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    Benefits of winter wheat seed priming focus of student research

    Posted 13 February 2023

    A young man - Harry Fletcher - in front of Buckingham Palace

    An aspiring agronomist is to examine the benefits of seed priming winter wheat using trials in the Harper Adams glasshouses as part of his final year research project.

    Harry Fletcher, 22, a BSc (Hons) Agriculture with Farm Business Management student from Admaston, will be carrying out the trials to find out whether the preparation method, which is already in use on a variety of other crops, can also be applied to winter wheat.

    He said: “Seed priming is the process of soaking the seed to the point where it is just about ready to germinate, then starving it of moisture and storing it at a low temperature to pause germination.

    “This then means that, when you drill the seed, it gains moisture and temperature and rockets.

    “This creates a more uniform and better-established crop.”

    Harry will be using the University glasshouses for his trial, where he plans to examine the growth and establishment of his primed winter wheat, comparing each to another set of unprimed plants.

    He added: “From this I can see the direct benefit of the primed seed - and will then work out costings of failed crops and the cost incurred if crops had to be redrilled.

    “I have chosen to research into this as it has been done for many years in lettuce and other vegetable crops.

    “Recently, the UK's first commercial primed oilseed rapeseed has just been released onto the market - so I want to find out whether it is economically beneficial to prime wheat seed, especially when farmers are faced with a drought drilling season.

    “I believe that with climate change increasing year on year it is important to have these kinds of seeds available, to encourage establishment later in the drilling season when faced with scorching hot summers like the one we've just had.

    While not from a farming background originally, Harry chose to study at Harper after hearing ‘great things’ about the University while studying Agriculture at college. He is now set to take up a trainee agronomist post with Frontier once he graduates later this year.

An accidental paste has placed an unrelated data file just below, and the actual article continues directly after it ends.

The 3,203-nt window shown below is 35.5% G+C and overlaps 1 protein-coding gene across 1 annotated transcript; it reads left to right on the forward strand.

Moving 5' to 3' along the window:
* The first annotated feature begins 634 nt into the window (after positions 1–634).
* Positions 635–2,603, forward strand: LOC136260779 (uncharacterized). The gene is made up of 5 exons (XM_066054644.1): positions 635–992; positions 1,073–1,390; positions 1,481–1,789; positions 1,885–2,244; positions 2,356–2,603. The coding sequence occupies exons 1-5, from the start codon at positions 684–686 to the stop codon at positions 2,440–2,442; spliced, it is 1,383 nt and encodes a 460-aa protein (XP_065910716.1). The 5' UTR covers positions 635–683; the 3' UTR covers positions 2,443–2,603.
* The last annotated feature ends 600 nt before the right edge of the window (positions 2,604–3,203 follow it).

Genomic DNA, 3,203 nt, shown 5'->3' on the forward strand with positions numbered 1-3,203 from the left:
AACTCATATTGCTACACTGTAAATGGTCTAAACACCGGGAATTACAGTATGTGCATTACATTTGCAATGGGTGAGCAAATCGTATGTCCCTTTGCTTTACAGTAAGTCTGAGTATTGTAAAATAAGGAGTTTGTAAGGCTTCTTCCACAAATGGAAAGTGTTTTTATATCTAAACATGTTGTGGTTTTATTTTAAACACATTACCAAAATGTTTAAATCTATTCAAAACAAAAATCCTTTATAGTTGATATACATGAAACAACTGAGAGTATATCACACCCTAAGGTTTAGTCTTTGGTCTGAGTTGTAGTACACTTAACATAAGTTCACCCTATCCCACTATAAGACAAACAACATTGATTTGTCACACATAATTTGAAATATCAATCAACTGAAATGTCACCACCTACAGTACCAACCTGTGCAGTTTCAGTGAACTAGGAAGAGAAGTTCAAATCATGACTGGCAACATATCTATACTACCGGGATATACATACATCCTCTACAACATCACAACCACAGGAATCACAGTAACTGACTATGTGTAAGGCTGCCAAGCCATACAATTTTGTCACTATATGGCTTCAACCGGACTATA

He added: “I will begin with Frontier this summer and will be based on home turf in Shropshire. I look forward to beginning my Basis training getting out in the real world.

    “I was approached by Frontier about the position last summer after working for them around five years ago as a grain sampler, I strongly encourage anyone to take opportunities as they come because you never know what doors it may open.”

    Harry also honed his skills during his industry placement year, where he worked on a a large diverse arable farm on the edge of London.

    He added: “AT Bone & Sons, where I was on placement, farms 7000 acres of cereal crops across Hertfordshire as well as having huge involvement with a range of sports and amenity work carrying out football, rugby and cricket pitch renovations and construction as well as running a fleet of lorries.

    “I really enjoyed my time on placement as I was able to get stuck in with just about everything the business had to offer and learnt lots about running a large business first hand.”

    Harry chose to take his Agriculture with Farm Business Management degree to develop his business skills and prepare himself for a role in industry.

    He added: “Farms are having to be run as more like normal businesses now than ever, especially with input costs rocketing due to global factors.

    “I’ve had a great time at Harper, even if we’ve had a year and a half of Covid restrictions. I have made friends for life across the whole country, opened up lots of opportunity and embraced every moment.

    “The workload at Harper has been a challenge but nothing you can’t set your mind to. It has changed the way I go about things and has made me a more professional minded person. I look forward to finishing and beginning my career as an agronomist however I will miss being in around the people I love and the Uni life the most.”

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